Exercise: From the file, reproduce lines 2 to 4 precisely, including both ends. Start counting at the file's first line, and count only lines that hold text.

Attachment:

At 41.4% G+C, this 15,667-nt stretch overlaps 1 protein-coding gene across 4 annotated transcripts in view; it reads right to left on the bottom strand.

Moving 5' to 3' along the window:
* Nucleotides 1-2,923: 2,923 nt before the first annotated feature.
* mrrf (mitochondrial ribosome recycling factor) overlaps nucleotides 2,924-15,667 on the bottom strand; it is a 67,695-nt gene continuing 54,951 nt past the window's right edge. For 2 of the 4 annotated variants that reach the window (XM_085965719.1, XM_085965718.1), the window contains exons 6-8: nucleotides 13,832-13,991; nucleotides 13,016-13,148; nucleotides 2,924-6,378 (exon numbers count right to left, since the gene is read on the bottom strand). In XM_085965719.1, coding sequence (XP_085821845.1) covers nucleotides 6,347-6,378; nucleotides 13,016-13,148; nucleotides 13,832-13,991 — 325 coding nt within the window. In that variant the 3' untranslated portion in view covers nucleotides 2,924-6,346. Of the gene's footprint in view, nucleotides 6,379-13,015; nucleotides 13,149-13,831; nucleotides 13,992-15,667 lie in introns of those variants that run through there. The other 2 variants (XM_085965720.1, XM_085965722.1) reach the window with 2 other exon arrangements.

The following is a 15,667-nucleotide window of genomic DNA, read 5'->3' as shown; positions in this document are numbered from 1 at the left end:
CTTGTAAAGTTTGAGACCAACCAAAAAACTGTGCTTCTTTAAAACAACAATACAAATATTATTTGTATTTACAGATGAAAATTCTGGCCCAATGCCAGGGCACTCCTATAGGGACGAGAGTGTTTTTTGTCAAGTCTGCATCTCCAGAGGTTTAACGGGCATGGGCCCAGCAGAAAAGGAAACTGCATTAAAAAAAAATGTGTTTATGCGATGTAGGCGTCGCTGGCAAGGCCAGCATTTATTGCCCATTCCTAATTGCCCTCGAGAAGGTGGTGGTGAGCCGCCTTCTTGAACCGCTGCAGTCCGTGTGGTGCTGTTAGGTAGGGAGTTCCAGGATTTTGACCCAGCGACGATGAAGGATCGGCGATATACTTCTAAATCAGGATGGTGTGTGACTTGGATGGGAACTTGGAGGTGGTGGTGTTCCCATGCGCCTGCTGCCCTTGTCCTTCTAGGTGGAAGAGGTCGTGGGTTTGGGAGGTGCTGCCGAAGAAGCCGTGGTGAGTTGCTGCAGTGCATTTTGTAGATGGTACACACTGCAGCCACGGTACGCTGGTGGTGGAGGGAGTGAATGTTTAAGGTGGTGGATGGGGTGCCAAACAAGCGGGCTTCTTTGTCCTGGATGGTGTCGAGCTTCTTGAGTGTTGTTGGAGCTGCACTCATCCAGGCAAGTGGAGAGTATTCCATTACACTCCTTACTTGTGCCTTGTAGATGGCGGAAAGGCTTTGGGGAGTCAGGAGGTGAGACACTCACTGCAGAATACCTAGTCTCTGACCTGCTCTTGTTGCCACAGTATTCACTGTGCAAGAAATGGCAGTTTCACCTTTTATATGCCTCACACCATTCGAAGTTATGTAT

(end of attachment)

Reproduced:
Moving 5' to 3' along the window:
* Nucleotides 1-2,923: 2,923 nt before the first annotated feature.
* mrrf (mitochondrial ribosome recycling factor) overlaps nucleotides 2,924-15,667 on the bottom strand; it is a 67,695-nt gene continuing 54,951 nt past the window's right edge. For 2 of the 4 annotated variants that reach the window (XM_085965719.1, XM_085965718.1), the window contains exons 6-8: nucleotides 13,832-13,991; nucleotides 13,016-13,148; nucleotides 2,924-6,378 (exon numbers count right to left, since the gene is read on the bottom strand). In XM_085965719.1, coding sequence (XP_085821845.1) covers nucleotides 6,347-6,378; nucleotides 13,016-13,148; nucleotides 13,832-13,991 — 325 coding nt within the window. In that variant the 3' untranslated portion in view covers nucleotides 2,924-6,346. Of the gene's footprint in view, nucleotides 6,379-13,015; nucleotides 13,149-13,831; nucleotides 13,992-15,667 lie in introns of those variants that run through there. The other 2 variants (XM_085965720.1, XM_085965722.1) reach the window with 2 other exon arrangements.